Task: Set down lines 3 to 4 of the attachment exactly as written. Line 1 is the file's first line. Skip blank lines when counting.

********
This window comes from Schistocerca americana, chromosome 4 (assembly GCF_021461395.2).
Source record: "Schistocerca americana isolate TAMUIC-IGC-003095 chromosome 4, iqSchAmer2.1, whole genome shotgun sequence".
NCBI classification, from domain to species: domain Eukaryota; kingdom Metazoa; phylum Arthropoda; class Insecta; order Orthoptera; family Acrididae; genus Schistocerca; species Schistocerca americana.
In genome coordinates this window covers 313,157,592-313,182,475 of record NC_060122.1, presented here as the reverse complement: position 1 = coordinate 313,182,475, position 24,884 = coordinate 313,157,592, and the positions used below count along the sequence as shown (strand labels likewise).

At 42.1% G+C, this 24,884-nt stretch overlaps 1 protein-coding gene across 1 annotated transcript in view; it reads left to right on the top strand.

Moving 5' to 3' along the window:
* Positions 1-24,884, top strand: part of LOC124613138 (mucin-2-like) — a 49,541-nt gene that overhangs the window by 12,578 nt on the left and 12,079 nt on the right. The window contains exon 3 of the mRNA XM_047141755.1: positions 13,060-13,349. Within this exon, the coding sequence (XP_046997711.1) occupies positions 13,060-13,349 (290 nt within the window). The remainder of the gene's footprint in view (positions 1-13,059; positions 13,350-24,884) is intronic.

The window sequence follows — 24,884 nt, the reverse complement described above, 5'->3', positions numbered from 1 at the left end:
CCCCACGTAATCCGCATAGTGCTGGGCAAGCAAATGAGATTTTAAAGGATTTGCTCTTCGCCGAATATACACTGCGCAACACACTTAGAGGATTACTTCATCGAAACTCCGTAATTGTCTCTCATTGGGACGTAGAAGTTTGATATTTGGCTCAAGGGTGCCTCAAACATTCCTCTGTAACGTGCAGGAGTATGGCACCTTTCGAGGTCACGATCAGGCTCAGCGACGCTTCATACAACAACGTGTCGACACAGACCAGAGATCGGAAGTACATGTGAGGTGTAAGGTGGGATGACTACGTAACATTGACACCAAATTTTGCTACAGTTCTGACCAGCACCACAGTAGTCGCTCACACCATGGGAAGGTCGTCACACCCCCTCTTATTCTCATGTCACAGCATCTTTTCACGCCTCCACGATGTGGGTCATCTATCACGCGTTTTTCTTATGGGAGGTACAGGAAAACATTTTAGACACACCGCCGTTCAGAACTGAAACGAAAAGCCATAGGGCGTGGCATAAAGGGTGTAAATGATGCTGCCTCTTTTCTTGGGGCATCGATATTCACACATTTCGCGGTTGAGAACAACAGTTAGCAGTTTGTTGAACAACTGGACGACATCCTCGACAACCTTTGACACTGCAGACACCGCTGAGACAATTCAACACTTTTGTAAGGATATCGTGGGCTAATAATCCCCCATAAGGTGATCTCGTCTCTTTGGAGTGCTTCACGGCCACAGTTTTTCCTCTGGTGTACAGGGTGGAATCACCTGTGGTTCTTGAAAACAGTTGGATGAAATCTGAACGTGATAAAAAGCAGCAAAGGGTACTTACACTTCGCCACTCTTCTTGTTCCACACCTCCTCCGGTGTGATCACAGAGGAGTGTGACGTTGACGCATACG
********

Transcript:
NCBI classification, from domain to species: domain Eukaryota; kingdom Metazoa; phylum Arthropoda; class Insecta; order Orthoptera; family Acrididae; genus Schistocerca; species Schistocerca americana.
In genome coordinates this window covers 313,157,592-313,182,475 of record NC_060122.1, presented here as the reverse complement: position 1 = coordinate 313,182,475, position 24,884 = coordinate 313,157,592, and the positions used below count along the sequence as shown (strand labels likewise).